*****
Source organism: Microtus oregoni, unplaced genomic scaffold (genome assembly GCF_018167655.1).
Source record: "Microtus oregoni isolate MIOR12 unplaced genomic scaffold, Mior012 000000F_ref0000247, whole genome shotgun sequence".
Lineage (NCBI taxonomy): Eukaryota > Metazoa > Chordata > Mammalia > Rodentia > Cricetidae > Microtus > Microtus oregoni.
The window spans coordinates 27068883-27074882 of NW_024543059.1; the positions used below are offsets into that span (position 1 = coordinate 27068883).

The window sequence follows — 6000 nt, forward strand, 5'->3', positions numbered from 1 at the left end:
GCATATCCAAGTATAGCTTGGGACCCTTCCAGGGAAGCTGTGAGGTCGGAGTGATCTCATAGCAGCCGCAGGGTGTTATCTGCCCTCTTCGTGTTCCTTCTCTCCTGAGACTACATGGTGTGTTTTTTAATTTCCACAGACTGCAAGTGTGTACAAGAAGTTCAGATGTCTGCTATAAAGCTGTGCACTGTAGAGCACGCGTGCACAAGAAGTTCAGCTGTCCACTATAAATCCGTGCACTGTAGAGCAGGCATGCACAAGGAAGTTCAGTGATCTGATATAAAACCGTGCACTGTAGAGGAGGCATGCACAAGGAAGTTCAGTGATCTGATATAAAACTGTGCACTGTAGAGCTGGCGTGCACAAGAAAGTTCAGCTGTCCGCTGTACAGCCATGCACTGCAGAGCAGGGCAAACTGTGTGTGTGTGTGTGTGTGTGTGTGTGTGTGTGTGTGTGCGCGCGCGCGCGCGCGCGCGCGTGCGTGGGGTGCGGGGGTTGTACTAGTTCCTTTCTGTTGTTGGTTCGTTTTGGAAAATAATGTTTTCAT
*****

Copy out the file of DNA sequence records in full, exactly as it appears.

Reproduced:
Source organism: Microtus oregoni, unplaced genomic scaffold (genome assembly GCF_018167655.1).
Source record: "Microtus oregoni isolate MIOR12 unplaced genomic scaffold, Mior012 000000F_ref0000247, whole genome shotgun sequence".
Lineage (NCBI taxonomy): Eukaryota > Metazoa > Chordata > Mammalia > Rodentia > Cricetidae > Microtus > Microtus oregoni.
The window spans coordinates 27068883-27074882 of NW_024543059.1; the positions used below are offsets into that span (position 1 = coordinate 27068883).

The window sequence follows — 6000 nt, forward strand, 5'->3', positions numbered from 1 at the left end:
GCATATCCAAGTATAGCTTGGGACCCTTCCAGGGAAGCTGTGAGGTCGGAGTGATCTCATAGCAGCCGCAGGGTGTTATCTGCCCTCTTCGTGTTCCTTCTCTCCTGAGACTACATGGTGTGTTTTTTAATTTCCACAGACTGCAAGTGTGTACAAGAAGTTCAGATGTCTGCTATAAAGCTGTGCACTGTAGAGCACGCGTGCACAAGAAGTTCAGCTGTCCACTATAAATCCGTGCACTGTAGAGCAGGCATGCACAAGGAAGTTCAGTGATCTGATATAAAACCGTGCACTGTAGAGGAGGCATGCACAAGGAAGTTCAGTGATCTGATATAAAACTGTGCACTGTAGAGCTGGCGTGCACAAGAAAGTTCAGCTGTCCGCTGTACAGCCATGCACTGCAGAGCAGGGCAAACTGTGTGTGTGTGTGTGTGTGTGTGTGTGTGTGTGTGTGTGCGCGCGCGCGCGCGCGCGCGCGTGCGTGGGGTGCGGGGGTTGTACTAGTTCCTTTCTGTTGTTGGTTCGTTTTGGAAAATAATGTTTTCAT